D.W. All Wetby Marc Brown, Marty Appel
D.W. bosses her brother Arthur into carrying her on his shoulders at the beach because she maintains that she hates the water, until she gets a big wet surprise.
Publishers Weekly - Publisher's WeeklyArthur the Aardvark's little sister D.W. stars in the second book (the first was D.W. Flips) of her own series that features the likable, cheeky young heroine. This time D.W. stands in her sunglasses, robe and broad-brimmed sunhat, and adamantly announces, ``I don't like the beach, and I don't like to get wet.'' She asks to leave the minute she arrives, she won't play and she's afraid of getting sunburned. It's Arthur who helps change D.W.'s mind about the beach by unexpectedly tossing her into very shallow water where ``D.W. dipped, floated, flipped, flopped, squirted, splashed, and dunked.'' By the end of the day, D.W. pleads, ``Let's come back tomorrow!'' Brown's artwork is filled with humor that expands his simple, appealing story. Sunny endpapersfilled with popsicles, starfish and gogglesnicely complement this book, ideal for summer reading. Ages 3-7. (April)
Children's Literature - Marilyn CourtotD.W. is convinced that she won't like swimming in the ocean. While playing with her brother Arthur she accidentally gets dumped in the water. Well that is all it takes, because D.W. starts to have so much fun that she wants to come back the next day. A nice selection for kids who may be reluctant to try something new. Brown fills each scene with lots of humor.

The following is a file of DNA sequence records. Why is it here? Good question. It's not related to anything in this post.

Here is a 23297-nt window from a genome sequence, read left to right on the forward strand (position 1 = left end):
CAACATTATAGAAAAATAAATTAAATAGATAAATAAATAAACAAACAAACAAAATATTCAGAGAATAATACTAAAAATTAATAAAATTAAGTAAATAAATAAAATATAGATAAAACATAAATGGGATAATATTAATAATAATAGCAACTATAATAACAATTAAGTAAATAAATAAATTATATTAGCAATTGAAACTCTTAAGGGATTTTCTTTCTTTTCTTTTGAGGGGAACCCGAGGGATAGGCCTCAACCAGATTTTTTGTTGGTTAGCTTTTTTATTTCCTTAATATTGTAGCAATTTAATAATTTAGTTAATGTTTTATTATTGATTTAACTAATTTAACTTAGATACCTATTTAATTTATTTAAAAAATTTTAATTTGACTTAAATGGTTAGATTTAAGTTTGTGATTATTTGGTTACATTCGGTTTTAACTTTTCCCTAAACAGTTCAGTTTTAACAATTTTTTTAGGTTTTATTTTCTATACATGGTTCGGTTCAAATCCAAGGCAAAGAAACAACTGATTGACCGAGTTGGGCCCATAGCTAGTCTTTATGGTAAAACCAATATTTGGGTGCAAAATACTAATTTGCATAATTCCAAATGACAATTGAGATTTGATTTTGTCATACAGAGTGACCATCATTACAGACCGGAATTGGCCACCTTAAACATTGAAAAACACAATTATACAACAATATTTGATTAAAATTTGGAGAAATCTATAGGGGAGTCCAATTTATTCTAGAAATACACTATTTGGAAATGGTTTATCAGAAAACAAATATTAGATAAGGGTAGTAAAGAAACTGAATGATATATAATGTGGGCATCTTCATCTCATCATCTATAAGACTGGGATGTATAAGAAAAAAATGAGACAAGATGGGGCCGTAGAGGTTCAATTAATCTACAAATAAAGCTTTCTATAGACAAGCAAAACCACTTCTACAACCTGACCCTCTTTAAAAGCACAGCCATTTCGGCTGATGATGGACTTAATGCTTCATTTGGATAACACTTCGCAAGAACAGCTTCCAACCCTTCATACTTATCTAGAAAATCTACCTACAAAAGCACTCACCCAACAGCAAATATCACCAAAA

School Library JournalPreS-Gr 2 Arthur the aardvark's younger sister returns in true D. W. fashion. She's obstinate, whiney, and totally irresistibleto Arthur and to his fans. Here the family is at the beach, and D. W. is determined to let every one know how miserable she is. She hates the beach, the water, the sun everything about the experience, until a wise and loving older brother forcefully coaxes her into the water. Families of rabbits and aardvarks bask in the sun or take shelter under colorful beach um brellas; children (except D. W.) build castles, swim, or play in the water. All the while, D. W. remains high and dryuntil the very end. The book is so expertly conceived that non-readers will be able to follow every moment of D. W.'s day, from unhappiness to de light. Youngsters will predict the end ing, but they'll still love seeing her about-face and relate to her fear of the unknown. D. W. and Arthur at the beachthey're sure to make a big splash with the preschool crowd as well as with beginning readers. Trev Jones, ``School Library Journal ''
Write a Review
and post it to your social network
Most Helpful Customer Reviews
See all customer reviews >